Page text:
๐Ÿ‘ค Author : Kamlesh

๐Ÿ—“๏ธ Date Published : 12th August, 2022

Introduction

Panchayati Raj is a village-level form of governance in which each community is accountable for its own operations. The early days of the new Panchayati Raj system in India were seen as the most hopeful for Panchayati Raj Institutions. In 1964-65, according to the report of the Ministry of Community Development, a new doctrine of younger leadership emerged to execute their job in the decision-making process of Panchayati Raj Institutions, and there was widespread satisfaction among the populace with the functioning nature of panchayats. After 1965, however, there was a decline in Panchayati Raj Institutions, while the majority of development programmes that supported PRIs' functionaries were maintained.

The most important factor was that finances were cut, and the bureaucracy also attempted to diminish the influence of PRIs. This was continued until 1977. During the era of national emergency, bureaucracy dominated, and the significance of these institutions further diminished. Village panchayats were compelled to work subordinately to the government in order to accomplish its policies and programmes.

Part IX ('The Panchayats') is one of the Constitution's longest and most comprehensive amendments since its adoption over seventy years ago. If implemented in word and spirit, the components could bring about a quiet revolution to drastically transform the outlook for grassroots development via grassroots democracy in rural India by granting authority to the rural people. Unfortunately, the outcomes on the ground have fallen well short of expectations. Gandhiji's vision of Poorna Swarajya remains a remote dream.

Bureaucratic Structure

In an organisational structure, rules and procedures are strictly adhered to; this is called as bureaucratic system. A bureaucracy is characterised by an intricate administrative system operated by personnel who have no personal stakes in the functioning of the system. There are elaborate regulations, extensive controls, a rigorous structure, and highly specialised duties carried out by professionals in bureaucracy. Managers at the lower and intermediate levels are impersonal rule-followers. As long as they follow the rules and do not rock the boat, system employees enjoy job security. As each individual attempts to defend himself from several others at multiple levels of the system, managerial action is sluggish and paper work is tedious. Typically, the expression of individuality and promotion of innovation is repressed in a bureaucracy.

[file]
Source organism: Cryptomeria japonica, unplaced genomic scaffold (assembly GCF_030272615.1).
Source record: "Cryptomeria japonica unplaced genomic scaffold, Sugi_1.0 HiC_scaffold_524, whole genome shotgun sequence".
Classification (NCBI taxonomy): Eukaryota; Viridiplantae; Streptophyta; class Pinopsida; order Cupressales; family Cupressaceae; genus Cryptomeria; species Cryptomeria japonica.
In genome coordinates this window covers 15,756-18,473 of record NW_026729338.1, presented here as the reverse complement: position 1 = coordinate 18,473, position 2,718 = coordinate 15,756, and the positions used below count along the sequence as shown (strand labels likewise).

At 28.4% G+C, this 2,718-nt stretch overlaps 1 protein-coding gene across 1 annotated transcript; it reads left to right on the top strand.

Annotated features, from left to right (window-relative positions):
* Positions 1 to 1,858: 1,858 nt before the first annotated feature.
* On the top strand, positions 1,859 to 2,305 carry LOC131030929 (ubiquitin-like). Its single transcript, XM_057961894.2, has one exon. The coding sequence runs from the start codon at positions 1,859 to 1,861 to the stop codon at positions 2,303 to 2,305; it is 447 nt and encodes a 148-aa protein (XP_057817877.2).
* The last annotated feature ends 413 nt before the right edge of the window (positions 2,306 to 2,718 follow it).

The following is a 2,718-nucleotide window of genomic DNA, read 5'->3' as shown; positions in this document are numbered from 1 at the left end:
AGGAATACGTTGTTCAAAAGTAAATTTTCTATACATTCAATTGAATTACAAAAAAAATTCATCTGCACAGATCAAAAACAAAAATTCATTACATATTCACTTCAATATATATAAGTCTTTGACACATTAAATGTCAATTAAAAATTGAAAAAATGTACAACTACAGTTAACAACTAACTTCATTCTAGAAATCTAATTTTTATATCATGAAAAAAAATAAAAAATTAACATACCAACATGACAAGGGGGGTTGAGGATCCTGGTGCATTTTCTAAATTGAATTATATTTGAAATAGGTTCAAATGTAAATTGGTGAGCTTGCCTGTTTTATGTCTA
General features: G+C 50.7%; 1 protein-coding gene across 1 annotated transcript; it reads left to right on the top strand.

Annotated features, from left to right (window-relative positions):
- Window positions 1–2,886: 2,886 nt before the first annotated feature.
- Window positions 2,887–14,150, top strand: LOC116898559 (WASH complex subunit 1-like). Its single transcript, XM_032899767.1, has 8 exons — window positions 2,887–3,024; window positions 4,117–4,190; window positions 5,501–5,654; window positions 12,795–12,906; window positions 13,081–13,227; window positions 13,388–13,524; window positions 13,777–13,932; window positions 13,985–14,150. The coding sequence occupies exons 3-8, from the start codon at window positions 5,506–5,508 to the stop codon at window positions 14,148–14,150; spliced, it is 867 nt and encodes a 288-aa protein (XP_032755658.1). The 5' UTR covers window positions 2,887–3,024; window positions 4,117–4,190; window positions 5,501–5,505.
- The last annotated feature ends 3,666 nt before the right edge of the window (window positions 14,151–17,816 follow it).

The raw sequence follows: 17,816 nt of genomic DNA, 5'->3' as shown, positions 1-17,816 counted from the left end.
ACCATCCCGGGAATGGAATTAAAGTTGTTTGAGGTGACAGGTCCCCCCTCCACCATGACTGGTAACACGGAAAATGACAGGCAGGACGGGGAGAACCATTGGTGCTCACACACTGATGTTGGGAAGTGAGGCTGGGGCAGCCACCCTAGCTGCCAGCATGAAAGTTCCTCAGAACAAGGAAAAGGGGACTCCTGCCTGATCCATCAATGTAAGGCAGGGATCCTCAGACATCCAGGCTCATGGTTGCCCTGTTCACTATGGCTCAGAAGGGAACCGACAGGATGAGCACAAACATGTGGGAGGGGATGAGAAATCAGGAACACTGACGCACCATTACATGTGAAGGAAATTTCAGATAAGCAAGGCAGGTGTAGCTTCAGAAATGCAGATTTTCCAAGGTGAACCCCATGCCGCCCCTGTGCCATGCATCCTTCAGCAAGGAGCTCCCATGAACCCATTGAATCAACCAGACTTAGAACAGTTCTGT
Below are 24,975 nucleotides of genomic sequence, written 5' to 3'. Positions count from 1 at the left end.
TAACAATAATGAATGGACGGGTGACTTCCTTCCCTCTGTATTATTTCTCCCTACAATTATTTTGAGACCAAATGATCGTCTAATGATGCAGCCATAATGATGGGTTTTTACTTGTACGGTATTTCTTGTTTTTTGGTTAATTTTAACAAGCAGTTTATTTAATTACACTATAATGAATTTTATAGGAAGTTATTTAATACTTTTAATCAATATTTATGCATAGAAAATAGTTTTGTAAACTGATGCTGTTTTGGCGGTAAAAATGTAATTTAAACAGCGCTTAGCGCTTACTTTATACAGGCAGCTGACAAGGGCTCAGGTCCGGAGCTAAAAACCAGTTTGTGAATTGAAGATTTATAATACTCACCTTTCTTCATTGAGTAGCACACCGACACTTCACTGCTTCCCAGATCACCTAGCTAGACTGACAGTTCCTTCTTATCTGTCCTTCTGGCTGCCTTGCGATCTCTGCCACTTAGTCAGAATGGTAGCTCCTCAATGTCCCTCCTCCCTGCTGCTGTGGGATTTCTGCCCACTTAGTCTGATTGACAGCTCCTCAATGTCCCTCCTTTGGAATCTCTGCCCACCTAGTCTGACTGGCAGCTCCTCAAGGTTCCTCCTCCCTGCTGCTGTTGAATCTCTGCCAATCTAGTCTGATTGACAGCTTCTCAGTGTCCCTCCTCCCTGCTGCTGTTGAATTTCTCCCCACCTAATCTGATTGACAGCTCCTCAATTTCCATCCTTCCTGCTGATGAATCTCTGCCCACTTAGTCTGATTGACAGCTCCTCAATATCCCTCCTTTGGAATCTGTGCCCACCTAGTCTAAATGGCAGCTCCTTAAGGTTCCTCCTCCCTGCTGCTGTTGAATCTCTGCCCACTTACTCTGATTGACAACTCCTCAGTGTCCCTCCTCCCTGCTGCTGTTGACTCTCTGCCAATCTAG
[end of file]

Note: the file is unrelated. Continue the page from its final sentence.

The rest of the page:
However, this repressed individuality and promotion of innovation in bureaucracy needs to be revamped for the growth of the Panchayat Samitis. The growth will highlight the need for a new connection between the rural administration and non-official institutional leadership at the Block level. The latter's relationship with the developmental administrative machinery has an impact not only on the block's programmatic success, but also on the efficiency and morale of rural public officials.

Current Predicament

The most important thing about Panchayat Samiti is that the block it takes over becomes an "instrument of the welfare state in action" and the basic area unit of the Integrated Community Development programme, with a team of experts led by the Block Development Officer (BDO). Second, the block emerges as a general administrative unit underneath the sub-division. A bottom-up approach stresses how important it is for the local community to be involved in development projects so that they can choose their own goals and methods of attaining them. By the working and organisational structure it can be construed that Panchayat Samiti is organised according to the โ€œescalator model/ bottom-up approach.โ€

Article 243G stipulates that Panchayats must be "legally empowered" to serve as an "institution of self-government." However, in the majority of states, devolution and decentralisation are accomplished by executive orders issued according to the legislation rather than "by law". Article 243G defines the two primary tasks of panchayats at each level as "(a) the creation of plans for economic development and social justice; (b) the execution of schemes for economic growth and social justice." Unless panchayats engage in planning and execution, they will not serve their intended function. Article 243G stipulates that such planning and execution will be "subject to such restrictions" as may be specified by law. The primary job of panchayats, however, is planning and execution. Yet, in the majority of states, panchayats do not engage in planning, and execution has been limited to a nexus between the contractor, the chairman of the panchayat, and line department officials.

Problems resulting from bureaucratic apathy